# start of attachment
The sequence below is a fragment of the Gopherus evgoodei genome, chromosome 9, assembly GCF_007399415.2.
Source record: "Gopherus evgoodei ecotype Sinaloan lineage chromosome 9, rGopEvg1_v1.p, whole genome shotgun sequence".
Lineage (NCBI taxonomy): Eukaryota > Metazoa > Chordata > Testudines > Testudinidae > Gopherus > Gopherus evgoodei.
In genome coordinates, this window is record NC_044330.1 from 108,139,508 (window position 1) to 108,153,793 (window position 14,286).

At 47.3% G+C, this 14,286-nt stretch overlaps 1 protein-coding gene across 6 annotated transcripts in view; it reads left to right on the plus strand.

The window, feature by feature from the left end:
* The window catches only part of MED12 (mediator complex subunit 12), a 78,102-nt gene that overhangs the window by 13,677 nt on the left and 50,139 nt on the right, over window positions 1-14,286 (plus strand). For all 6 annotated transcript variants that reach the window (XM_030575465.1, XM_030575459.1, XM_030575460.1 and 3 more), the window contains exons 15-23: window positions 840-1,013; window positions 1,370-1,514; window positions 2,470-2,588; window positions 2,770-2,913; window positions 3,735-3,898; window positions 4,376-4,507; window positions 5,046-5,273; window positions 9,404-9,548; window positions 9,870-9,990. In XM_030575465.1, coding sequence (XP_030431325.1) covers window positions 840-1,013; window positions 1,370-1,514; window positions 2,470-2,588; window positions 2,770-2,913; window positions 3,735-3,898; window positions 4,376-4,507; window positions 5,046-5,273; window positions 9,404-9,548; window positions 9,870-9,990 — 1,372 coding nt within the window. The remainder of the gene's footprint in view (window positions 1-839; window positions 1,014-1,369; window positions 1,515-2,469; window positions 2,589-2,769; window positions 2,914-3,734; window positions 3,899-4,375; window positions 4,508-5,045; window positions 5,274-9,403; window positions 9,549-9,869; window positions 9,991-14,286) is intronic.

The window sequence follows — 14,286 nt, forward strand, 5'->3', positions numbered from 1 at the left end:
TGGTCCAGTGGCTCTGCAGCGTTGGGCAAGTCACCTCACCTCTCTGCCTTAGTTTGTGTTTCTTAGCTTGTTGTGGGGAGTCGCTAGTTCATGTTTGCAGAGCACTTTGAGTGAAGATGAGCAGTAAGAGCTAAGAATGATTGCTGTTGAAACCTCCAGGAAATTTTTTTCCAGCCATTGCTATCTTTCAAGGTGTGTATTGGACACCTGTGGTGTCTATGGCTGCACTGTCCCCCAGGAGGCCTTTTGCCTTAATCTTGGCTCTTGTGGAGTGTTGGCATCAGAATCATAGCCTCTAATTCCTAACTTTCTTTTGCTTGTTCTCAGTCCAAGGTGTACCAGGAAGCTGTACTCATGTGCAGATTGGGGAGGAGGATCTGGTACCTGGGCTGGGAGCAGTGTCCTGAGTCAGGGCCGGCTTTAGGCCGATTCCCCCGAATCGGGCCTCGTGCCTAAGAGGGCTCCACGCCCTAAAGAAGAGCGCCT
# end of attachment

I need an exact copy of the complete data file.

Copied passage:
The sequence below is a fragment of the Gopherus evgoodei genome, chromosome 9, assembly GCF_007399415.2.
Source record: "Gopherus evgoodei ecotype Sinaloan lineage chromosome 9, rGopEvg1_v1.p, whole genome shotgun sequence".
Lineage (NCBI taxonomy): Eukaryota > Metazoa > Chordata > Testudines > Testudinidae > Gopherus > Gopherus evgoodei.
In genome coordinates, this window is record NC_044330.1 from 108,139,508 (window position 1) to 108,153,793 (window position 14,286).

At 47.3% G+C, this 14,286-nt stretch overlaps 1 protein-coding gene across 6 annotated transcripts in view; it reads left to right on the plus strand.

The window, feature by feature from the left end:
* The window catches only part of MED12 (mediator complex subunit 12), a 78,102-nt gene that overhangs the window by 13,677 nt on the left and 50,139 nt on the right, over window positions 1-14,286 (plus strand). For all 6 annotated transcript variants that reach the window (XM_030575465.1, XM_030575459.1, XM_030575460.1 and 3 more), the window contains exons 15-23: window positions 840-1,013; window positions 1,370-1,514; window positions 2,470-2,588; window positions 2,770-2,913; window positions 3,735-3,898; window positions 4,376-4,507; window positions 5,046-5,273; window positions 9,404-9,548; window positions 9,870-9,990. In XM_030575465.1, coding sequence (XP_030431325.1) covers window positions 840-1,013; window positions 1,370-1,514; window positions 2,470-2,588; window positions 2,770-2,913; window positions 3,735-3,898; window positions 4,376-4,507; window positions 5,046-5,273; window positions 9,404-9,548; window positions 9,870-9,990 — 1,372 coding nt within the window. The remainder of the gene's footprint in view (window positions 1-839; window positions 1,014-1,369; window positions 1,515-2,469; window positions 2,589-2,769; window positions 2,914-3,734; window positions 3,899-4,375; window positions 4,508-5,045; window positions 5,274-9,403; window positions 9,549-9,869; window positions 9,991-14,286) is intronic.

The window sequence follows — 14,286 nt, forward strand, 5'->3', positions numbered from 1 at the left end:
TGGTCCAGTGGCTCTGCAGCGTTGGGCAAGTCACCTCACCTCTCTGCCTTAGTTTGTGTTTCTTAGCTTGTTGTGGGGAGTCGCTAGTTCATGTTTGCAGAGCACTTTGAGTGAAGATGAGCAGTAAGAGCTAAGAATGATTGCTGTTGAAACCTCCAGGAAATTTTTTTCCAGCCATTGCTATCTTTCAAGGTGTGTATTGGACACCTGTGGTGTCTATGGCTGCACTGTCCCCCAGGAGGCCTTTTGCCTTAATCTTGGCTCTTGTGGAGTGTTGGCATCAGAATCATAGCCTCTAATTCCTAACTTTCTTTTGCTTGTTCTCAGTCCAAGGTGTACCAGGAAGCTGTACTCATGTGCAGATTGGGGAGGAGGATCTGGTACCTGGGCTGGGAGCAGTGTCCTGAGTCAGGGCCGGCTTTAGGCCGATTCCCCCGAATCGGGCCTCGTGCCTAAGAGGGCTCCACGCCCTAAAGAAGAGCGCCT